How much will price play into all this? Well, you already have plenty of folks out there who think it’s outrageous for publishers to price an e-book at $12.99 or $14.99 when the hardcover is first released. And some of those folks may feel justified in downloading pirated versions of books in protest–or just because they say they don’t like getting ripped off. And while some pricing decisions by publishers are clearly bad, pricing may be a smaller part of the piracy equation than you might think. What a surprising number of people have told me is that they pirate stuff for the same reason that a lot of people like the Kindle: it’s all about instant gratification.
Why is self publishing so important? BitReader uploader CaterPillar notes that people would feel more guilty is the bulk of the royalty went to the author. It seems the lack of standardization may have fragmented the ebook market and may have slowed down piracy. The Kindle still has its
own platform and file format for ebooks and most ebook readers have adopted the ePub formats.
The isn’t really any regulation for ebook prices in the industry, so publishers may very well ask what they’d like for the ebooks. Many people have rated these books one star to show their displeasure, but customers have the opinion, they really wanted the book, buy the hardcover or wait for the ebook to drop its price. This very pricing structure has been earmarked for the reason piracy happens.
Scott Turrow, president of the Authors Guild and a practicign lawyer says:
“It [piracy] has killed large parts of the music industry,” he said in an interview. “Musicians make up for the copies of their songs that get pirated by performing live. I don’t think there will be as many people showing up to hear me read as to hear Beyonce sing. We need to make sure piracy is dealt with effectively.”
It is said that book piracy costs the industry nearly $3bn. So, the question is, is self publishing not the answer? And if you wanted you’re information to go viral, why not make the book available for free. Many internet marketers do this with the idea of selling something greater in the down line later or get back financial input and loss of profits through a product launch.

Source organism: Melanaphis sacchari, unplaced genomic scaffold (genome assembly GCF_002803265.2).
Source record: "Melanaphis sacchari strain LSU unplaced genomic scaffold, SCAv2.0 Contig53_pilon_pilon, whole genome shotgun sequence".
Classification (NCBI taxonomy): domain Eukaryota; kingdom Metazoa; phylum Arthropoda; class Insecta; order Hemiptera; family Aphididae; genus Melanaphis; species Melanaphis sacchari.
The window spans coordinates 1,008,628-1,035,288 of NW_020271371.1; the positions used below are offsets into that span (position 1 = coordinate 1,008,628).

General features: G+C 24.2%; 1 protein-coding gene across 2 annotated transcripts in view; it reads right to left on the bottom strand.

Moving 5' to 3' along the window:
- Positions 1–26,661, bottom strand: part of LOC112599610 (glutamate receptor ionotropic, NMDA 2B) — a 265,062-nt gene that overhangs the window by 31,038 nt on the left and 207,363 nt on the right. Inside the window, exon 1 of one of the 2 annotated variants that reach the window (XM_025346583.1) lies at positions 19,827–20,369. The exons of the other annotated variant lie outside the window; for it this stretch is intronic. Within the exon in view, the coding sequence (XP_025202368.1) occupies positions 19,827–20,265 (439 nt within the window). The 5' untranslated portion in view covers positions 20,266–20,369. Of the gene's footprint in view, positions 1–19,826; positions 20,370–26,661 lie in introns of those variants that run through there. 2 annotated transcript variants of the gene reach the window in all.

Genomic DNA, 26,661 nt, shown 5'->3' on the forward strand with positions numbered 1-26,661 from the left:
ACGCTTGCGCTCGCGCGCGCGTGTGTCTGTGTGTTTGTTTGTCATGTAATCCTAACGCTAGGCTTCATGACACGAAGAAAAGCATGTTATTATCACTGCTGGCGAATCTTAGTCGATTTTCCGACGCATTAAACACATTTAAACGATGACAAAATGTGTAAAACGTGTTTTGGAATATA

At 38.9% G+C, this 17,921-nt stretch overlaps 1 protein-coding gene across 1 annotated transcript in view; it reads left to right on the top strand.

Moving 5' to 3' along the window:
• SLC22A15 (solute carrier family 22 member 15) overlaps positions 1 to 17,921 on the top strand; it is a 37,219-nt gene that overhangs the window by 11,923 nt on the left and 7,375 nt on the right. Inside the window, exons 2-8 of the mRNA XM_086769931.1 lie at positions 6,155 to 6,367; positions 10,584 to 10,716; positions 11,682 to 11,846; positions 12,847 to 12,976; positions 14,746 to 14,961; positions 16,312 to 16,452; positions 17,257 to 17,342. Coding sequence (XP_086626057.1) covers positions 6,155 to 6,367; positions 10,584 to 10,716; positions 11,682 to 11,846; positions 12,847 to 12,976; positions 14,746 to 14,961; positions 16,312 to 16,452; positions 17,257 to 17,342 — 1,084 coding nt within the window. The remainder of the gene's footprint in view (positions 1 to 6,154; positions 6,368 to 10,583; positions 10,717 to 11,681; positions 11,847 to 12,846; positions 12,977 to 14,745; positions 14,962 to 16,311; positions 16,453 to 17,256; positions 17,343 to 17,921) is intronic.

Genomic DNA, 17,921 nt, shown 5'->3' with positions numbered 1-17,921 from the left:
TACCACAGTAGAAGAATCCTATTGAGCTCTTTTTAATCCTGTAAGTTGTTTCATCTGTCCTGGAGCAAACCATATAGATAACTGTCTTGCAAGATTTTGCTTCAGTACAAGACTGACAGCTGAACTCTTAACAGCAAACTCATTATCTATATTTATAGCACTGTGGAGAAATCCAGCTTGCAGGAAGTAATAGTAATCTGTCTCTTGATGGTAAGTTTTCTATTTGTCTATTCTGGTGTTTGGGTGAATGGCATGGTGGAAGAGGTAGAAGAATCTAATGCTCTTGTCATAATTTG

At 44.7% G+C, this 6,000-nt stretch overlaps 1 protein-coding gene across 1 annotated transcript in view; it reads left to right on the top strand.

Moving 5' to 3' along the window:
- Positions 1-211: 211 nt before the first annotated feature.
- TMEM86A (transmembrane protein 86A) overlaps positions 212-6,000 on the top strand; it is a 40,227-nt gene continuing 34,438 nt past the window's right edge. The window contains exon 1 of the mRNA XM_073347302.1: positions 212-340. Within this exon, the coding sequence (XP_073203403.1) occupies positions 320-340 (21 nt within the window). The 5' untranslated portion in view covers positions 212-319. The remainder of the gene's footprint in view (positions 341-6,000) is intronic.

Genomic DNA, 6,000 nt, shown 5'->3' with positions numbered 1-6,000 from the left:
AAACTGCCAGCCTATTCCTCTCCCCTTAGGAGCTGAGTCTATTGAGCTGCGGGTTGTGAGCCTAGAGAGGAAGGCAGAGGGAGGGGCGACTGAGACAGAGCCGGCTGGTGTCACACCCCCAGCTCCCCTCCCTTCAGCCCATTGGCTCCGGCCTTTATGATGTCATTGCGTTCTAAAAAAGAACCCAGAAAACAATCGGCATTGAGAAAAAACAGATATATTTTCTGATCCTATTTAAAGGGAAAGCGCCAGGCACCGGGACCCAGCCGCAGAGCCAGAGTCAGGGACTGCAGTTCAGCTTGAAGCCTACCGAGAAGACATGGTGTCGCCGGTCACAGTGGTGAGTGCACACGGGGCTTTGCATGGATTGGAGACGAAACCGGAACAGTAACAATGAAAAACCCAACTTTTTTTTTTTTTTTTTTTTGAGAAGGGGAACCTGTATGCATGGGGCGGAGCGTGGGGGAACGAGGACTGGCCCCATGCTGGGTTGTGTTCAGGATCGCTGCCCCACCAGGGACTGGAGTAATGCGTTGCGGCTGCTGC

I have personally made revival ebooks and revival articles available on a site of mine, but they weren’t for sale and I wasn’t asking money for them. I had in most cases come in contact with the owners and asked permission to make them available on my site. Many people do publish their own books self publishing but convert them to PDF and sell them like that, opening their material up for piracy. So, here are a short few tips on how to publish your book electronically covering all your basis and doing your best not to succumb from piracy.
- Get an ISBN. If you’re book does not have an ISBN that belongs to you, your book doesn’t belong to you and you are either no published, or not self published.
- Publish on the Kindle. You already saw they have their own format so you’re book is fairly safe from piracy there.
- Publish on Amazon CreateSpace. The CreateSpace program from Kindle makes it very easy to publish your book in a paperback format that doesn’t cost you an arm and a leg, because storage and printing costs shave been eliminated. And it’ s hard to upload a book that Amazon P.O.D’s onto a fileshare server.
That’s just some of the way to self publish and be protected by Pirates. It’s like having your very own Jack Sparrow outsmartign anybody trying to steal your treasure.
P.S. The top 3 commentators on my blog for Feb get’s a $95 prize
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Graph courtesy of Attributor.
Image courtesy of freedigitalphotos.net
- Data needs to drive the ebook piracy debate (blogs.forbes.com)
- Book piracy: Less DRM, more data (radar.oreilly.com)
- O’Reilly interviews Brian O’Leary about piracy (teleread.com)
- E-Piracy: The High Cost of Stolen Books (dailyfinance.com)
- Pirate Economics 101: Who’s Making Money From Torrents? (gigaom.com)